5 As noted in the Canton (Ohio) Repository, August 13 and October 19, 1887.

6 As per Sporting Life, February 9, 1887, and the (Jersey City) Jersey Journal, March 15, 1887.

7 Canton Repository, August 19, 1887.

8 Baseball-Reference gives Bausewine a 4-8 record with Canton. But review of box/line scores from August 4 through October 4, 1887, published daily in the Canton Repository yields the 7-4 mark cited above.

9 The Canton Repository, September 20, 1887, stated that Bausewine “umpired a pretty good game” in the Sandusky contest.

10 Canton Repository, October 19, 1887.

11 Canton Repository, April 9, 1888.

12 Canton Repository, June 27, 1888, reprinting postgame commentary published in the Wheeling (West Virginia) Intelligencer.

13 As reported in the Canton Repository, July 3, 1888. Bausewine was also fined $50.

14 As reported in the Cleveland Plain Dealer, August 17, 1888.

15 Baseball-Reference provides no stats for Bausewine’s 1888 season. But from daily box/line scores published in the Canton Repository, the writer calculates that he went 11-16 in 27 games pitched. In some 232 innings, he surrendered a generous 262 base hits, but his control was excellent: only 34 walks (compared with 102 strikeouts). Bausewine had also contributed with the stick, batting a club third-best .282, and fielded decently as a part-time outfielder, per Canton club records published in the Cleveland Leader, October 2, 1888, and Canton Repository, January 9, 1889.

16 See Sporting Life, August 22 and 29, 1888.

17 Canton Repository, August 27, 1888. Cleveland sportswriter Frank Brunell later maintained that the barring resolution was ignored by Tri-State League clubs, and that Bausewine had deceived Sporting Life editors about the thwarted “demand” for his services elsewhere in the circuit. See the Canton Repository, September 5, 1888.

18 As per the Canton Repository, September 11, 1888.

19 Canton Repository, February 6, 1889.

20 As reported in Sporting Life, July 3, 1889.

21 Ibid.

22 As reported in the Evansville (Indiana) Courier, October 20, 1889, and New York Herald, October 21, 1889.

23 As reported in the Philadelphia Inquirer, March 25 and 27, 1890.

24 As reported in the Canton Repository, April 8, 1890.

25 As reported in the Canton Repository, May 20, 1890.

26 As reported in Sporting Life, August 16, 1890.

27 Ibid.

28 As reported in Sporting Life, August 23, 1890.

29 Per Nemec, 11.

30 As reported in the Philadelphia Inquirer, July 2, 1893.

31 Baseball-Reference provides no pitching stats for Bausewine’s season with Syracuse, but gives him a .308 batting average in 43 games played.

32 O’Neil’s brief major-league career included a tour of duty pitching for the Philadelphia Athletics in 1890.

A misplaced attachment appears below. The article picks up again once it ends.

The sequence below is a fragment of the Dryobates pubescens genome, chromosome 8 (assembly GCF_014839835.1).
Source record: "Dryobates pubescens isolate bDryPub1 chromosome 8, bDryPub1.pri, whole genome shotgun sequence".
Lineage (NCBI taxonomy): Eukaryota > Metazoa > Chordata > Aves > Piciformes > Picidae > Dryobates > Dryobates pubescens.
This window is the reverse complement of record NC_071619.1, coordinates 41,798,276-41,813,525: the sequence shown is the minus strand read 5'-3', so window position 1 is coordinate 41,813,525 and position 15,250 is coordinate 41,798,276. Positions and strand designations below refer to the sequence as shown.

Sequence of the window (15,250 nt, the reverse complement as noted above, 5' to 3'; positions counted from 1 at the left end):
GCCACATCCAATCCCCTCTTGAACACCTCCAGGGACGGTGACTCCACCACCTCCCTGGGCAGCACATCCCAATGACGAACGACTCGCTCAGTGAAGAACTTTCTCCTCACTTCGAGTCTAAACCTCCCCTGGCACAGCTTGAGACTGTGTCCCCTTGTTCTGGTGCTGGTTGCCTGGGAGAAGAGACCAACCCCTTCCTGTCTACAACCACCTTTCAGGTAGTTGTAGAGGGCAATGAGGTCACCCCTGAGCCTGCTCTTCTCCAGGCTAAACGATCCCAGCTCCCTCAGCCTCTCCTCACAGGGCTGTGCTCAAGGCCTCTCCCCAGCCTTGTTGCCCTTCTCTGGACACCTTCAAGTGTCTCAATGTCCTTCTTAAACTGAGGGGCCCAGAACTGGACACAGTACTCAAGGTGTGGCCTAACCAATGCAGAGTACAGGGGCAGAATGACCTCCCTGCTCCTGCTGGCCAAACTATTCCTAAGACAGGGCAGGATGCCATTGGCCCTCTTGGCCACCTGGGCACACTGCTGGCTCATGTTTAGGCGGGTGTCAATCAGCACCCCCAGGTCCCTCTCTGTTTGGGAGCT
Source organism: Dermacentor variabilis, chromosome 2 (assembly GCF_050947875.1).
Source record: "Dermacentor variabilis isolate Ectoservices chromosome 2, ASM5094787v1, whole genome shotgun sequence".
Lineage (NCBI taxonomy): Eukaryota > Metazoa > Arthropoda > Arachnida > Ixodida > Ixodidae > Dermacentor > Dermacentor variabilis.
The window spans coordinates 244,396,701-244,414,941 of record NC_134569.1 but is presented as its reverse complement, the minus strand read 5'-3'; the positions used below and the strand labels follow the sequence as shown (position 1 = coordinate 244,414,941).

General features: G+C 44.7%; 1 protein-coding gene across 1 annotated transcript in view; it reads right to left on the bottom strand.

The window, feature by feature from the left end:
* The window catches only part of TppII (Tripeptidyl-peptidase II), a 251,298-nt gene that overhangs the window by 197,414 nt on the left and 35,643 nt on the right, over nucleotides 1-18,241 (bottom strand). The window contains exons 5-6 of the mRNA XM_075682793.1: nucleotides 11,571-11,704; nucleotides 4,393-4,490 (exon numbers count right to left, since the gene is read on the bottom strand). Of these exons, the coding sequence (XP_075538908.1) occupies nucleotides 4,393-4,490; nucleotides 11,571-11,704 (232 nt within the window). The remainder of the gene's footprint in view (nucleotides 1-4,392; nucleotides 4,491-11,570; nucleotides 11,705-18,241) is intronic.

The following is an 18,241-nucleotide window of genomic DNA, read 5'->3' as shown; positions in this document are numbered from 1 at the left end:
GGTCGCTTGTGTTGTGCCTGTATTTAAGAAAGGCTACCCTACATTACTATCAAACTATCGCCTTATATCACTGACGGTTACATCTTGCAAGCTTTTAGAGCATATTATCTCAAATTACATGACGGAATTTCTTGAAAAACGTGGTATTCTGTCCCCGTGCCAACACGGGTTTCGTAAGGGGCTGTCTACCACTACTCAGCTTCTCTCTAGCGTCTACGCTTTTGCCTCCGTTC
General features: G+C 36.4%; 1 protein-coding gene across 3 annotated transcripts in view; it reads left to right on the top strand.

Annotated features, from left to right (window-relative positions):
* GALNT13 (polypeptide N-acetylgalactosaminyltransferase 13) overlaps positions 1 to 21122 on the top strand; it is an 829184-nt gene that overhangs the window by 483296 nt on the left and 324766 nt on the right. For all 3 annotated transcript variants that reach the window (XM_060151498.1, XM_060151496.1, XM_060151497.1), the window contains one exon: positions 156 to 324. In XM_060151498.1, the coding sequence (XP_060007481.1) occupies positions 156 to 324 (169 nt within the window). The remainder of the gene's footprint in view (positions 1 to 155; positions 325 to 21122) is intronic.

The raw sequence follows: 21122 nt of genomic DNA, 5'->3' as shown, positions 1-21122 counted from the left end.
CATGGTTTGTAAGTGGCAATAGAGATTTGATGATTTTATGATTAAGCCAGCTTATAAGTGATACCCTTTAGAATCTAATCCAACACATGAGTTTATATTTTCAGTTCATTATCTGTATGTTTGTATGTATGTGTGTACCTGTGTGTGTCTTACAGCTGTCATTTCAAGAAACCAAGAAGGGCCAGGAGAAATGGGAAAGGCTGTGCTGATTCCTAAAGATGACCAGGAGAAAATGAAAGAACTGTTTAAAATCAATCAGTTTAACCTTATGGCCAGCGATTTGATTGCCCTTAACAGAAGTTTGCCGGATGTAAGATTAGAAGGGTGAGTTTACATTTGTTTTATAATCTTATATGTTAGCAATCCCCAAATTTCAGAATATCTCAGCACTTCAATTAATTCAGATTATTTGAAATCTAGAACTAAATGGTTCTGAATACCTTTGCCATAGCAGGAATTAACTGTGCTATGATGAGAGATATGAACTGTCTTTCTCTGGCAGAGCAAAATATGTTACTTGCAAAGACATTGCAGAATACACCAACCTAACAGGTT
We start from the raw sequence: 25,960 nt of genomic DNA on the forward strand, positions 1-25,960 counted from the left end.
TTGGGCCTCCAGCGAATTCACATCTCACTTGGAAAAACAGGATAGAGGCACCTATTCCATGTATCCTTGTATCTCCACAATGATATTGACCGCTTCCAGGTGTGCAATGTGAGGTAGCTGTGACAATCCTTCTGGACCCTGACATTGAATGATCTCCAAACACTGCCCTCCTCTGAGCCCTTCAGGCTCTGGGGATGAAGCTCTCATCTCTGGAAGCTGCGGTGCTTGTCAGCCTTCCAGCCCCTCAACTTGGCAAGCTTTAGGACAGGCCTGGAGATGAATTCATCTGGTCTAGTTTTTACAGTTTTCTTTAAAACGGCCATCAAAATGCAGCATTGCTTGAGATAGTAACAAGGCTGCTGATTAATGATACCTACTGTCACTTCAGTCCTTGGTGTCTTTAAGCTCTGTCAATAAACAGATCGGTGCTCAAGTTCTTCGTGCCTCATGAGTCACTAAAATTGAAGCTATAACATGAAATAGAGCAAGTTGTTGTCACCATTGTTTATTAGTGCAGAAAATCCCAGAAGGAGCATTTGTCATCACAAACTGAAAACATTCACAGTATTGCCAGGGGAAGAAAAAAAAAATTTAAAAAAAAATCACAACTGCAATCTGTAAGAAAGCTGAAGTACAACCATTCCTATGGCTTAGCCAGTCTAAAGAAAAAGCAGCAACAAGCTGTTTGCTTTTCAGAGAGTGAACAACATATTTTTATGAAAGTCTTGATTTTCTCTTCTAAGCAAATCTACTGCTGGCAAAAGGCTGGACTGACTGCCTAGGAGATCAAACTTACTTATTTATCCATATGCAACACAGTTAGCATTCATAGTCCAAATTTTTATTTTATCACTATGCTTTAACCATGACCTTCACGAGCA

33 In addition to being the driving force behind the league’s formation in 1902, Tebeau was also the owner of the AA franchises in Louisville and Kansas City (and the silent principal backer of the Denver club in the Western League, as well).

34 As recounted by Tim Hagerty in “The Time a Manager Threw an Umpire’s Clothes onto the Field,” posted March 8, 2015, on See also Sporting Life, May 25, 1904.

35 As reported in the Indianapolis Journal, May 5, 1904. League President J. Ed Grillo subsequently imposed a 10-game suspension on Tebeau.

36 As reported in the Cleveland Leader, December 15, 1904, and Sporting Life, February 18, 1905. Appointed alongside Bausewine was future Hall of Fame arbiter Bill Klem.

37 Sporting Life, May 27, 1905.

38 Wagner adamantly maintained his innocence, but he had been upset with a Bausewine out-at-first call against him the inning before.

39 As per Sporting Life, March 3, 1906, Wilkes-Barre Times, March 16, 1906, and Trenton Evening Times, March 18, 1906.

40 Bausewine required police protection on various occasions and suffered a neck injury from a chair thrown at him by an irate York fan early in the 1907 season, as reported by Sporting Life, May 1, 1907.

41 As reported in the Philadelphia Inquirer, August 28, 1908. Accompanying the Inquirer article was a photo of “Lt. G. Bausewine,” a large, formidable-looking man with a bristling mustache.

42 Sporting Life, September 5, 1908.

43 The killer of 23-year-old officer Owen Coleman was never identified.

44 See “Youth and Age in War,” Norristown Times-Herald, July 28, 1942.

45 See “Bausewine’s Smash-Up Recalled: His Pal Man with the Criminal Record,” Norristown Times-Herald, July 31, 1942.

46 As reported in the Washington (DC) Evening Star, February 4, 1944, Lexington (Kentucky) Leader, February 5, 1944, and New Orleans Times-Picayune, February 6, 1944.

47 As somewhat gleefully reported in the Norristown Times-Herald, April 5, 1944.

48 As per the Trenton Evening Times, June 9, 1944.

49 See Bausewine v. Norristown Times-Herald, 351 Pa. 634, 41 A.2d 736 (1945).

50 See Commonwealth v. Bausewine, 354 Pa. 35, 46 A.2d 491 (1946). The grounds invoked by the Court precluded retrial of the Bausewine charges, and they were dismissed. For a less-strained analysis of the proofs that concurred in the verdict returned by the jury, see the Pennsylvania Superior Court opinion in Commonwealth v. Bausewine, 156 Pa. Super. 535 (Super. Ct. 1945).

51 Bausewine’s death certificate lists the cause of death as chronic myocardial degeneration (heart disease).